It is vital that the attack be properly investigated, and, whatever the warped motivation of the individual who launched it, it is important that what we replace that homophobia with is not another form of bigotry and that we keep our remarks temperate. Our response must be to stand against homophobia, terrorism and violence of any kind. Our response must be to stand for the values of an open, liberal and tolerant democracy and to redouble our efforts to build that here at home and abroad. That will be the best tribute to those who lost their lives in this horrendous attack.
Mr Allister: I join the condemnation of the horrendous attack. Yet again, the Western World has been demonstrated to be so vulnerable to Islamist terrorism. That is what it was, and those who seek to cloak it as otherwise do the Western World no service. It is quite clear that, in our society, there are those who have come to live amongst us who share no values, no common cause of interest and no respect for the sanctity of human life, and who are prepared, be it a perverted view or otherwise of their cause, to visit the most horrendous terror on society. It needs to be called out for what it is and condemned for what it is.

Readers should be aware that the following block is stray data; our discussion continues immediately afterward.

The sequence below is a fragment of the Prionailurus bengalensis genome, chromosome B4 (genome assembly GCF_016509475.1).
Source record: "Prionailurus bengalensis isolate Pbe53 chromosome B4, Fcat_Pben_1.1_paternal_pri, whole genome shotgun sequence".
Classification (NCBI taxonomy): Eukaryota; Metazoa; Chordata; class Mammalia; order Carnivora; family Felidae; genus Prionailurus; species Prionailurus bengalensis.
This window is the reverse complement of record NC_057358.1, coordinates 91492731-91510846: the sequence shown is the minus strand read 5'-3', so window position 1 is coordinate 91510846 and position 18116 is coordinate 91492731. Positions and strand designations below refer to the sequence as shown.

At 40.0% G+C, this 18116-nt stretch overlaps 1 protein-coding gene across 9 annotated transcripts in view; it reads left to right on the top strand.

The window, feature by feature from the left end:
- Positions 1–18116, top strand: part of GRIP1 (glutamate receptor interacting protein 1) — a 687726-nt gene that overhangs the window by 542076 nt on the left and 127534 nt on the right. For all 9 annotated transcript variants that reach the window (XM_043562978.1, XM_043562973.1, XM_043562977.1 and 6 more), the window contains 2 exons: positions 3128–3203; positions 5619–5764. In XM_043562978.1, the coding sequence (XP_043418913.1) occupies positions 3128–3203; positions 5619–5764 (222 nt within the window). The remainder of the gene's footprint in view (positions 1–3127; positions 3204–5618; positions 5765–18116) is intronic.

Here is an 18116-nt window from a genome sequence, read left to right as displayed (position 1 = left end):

We in the West are particularly vulnerable now to these sleeper terrorists of Islamic persuasion who are visiting the horrors of their viewpoint on us. I condemn that, and I think of and pray for those who have been so suddenly bereaved by that horror. Just as we in this Province have lived through the horrors of terrorism, be it Greysteel, La Mon, Kingsmills or anywhere else, so we know the vile cruelty of terrorism that comes without justification in any cause.